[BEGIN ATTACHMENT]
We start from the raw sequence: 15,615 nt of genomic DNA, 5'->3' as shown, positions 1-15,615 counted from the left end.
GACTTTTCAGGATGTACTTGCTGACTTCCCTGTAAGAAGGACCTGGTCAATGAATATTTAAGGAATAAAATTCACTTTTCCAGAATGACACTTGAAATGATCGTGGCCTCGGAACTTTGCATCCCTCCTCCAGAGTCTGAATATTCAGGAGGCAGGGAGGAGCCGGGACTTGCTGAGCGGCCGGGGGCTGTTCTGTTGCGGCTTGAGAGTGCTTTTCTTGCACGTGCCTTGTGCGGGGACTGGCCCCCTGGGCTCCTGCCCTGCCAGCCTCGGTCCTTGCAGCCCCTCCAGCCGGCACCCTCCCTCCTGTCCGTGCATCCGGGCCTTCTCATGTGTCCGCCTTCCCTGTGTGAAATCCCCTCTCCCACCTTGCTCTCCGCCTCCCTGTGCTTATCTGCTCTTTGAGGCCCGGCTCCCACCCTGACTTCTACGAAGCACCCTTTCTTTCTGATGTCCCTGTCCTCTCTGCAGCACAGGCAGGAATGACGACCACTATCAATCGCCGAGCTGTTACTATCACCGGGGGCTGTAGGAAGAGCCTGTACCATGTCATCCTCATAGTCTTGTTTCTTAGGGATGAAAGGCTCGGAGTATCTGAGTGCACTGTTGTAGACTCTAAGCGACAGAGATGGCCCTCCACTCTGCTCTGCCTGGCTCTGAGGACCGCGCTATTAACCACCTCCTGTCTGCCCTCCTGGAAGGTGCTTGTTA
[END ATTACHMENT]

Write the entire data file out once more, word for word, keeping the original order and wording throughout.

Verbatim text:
We start from the raw sequence: 15,615 nt of genomic DNA, 5'->3' as shown, positions 1-15,615 counted from the left end.
GACTTTTCAGGATGTACTTGCTGACTTCCCTGTAAGAAGGACCTGGTCAATGAATATTTAAGGAATAAAATTCACTTTTCCAGAATGACACTTGAAATGATCGTGGCCTCGGAACTTTGCATCCCTCCTCCAGAGTCTGAATATTCAGGAGGCAGGGAGGAGCCGGGACTTGCTGAGCGGCCGGGGGCTGTTCTGTTGCGGCTTGAGAGTGCTTTTCTTGCACGTGCCTTGTGCGGGGACTGGCCCCCTGGGCTCCTGCCCTGCCAGCCTCGGTCCTTGCAGCCCCTCCAGCCGGCACCCTCCCTCCTGTCCGTGCATCCGGGCCTTCTCATGTGTCCGCCTTCCCTGTGTGAAATCCCCTCTCCCACCTTGCTCTCCGCCTCCCTGTGCTTATCTGCTCTTTGAGGCCCGGCTCCCACCCTGACTTCTACGAAGCACCCTTTCTTTCTGATGTCCCTGTCCTCTCTGCAGCACAGGCAGGAATGACGACCACTATCAATCGCCGAGCTGTTACTATCACCGGGGGCTGTAGGAAGAGCCTGTACCATGTCATCCTCATAGTCTTGTTTCTTAGGGATGAAAGGCTCGGAGTATCTGAGTGCACTGTTGTAGACTCTAAGCGACAGAGATGGCCCTCCACTCTGCTCTGCCTGGCTCTGAGGACCGCGCTATTAACCACCTCCTGTCTGCCCTCCTGGAAGGTGCTTGTTA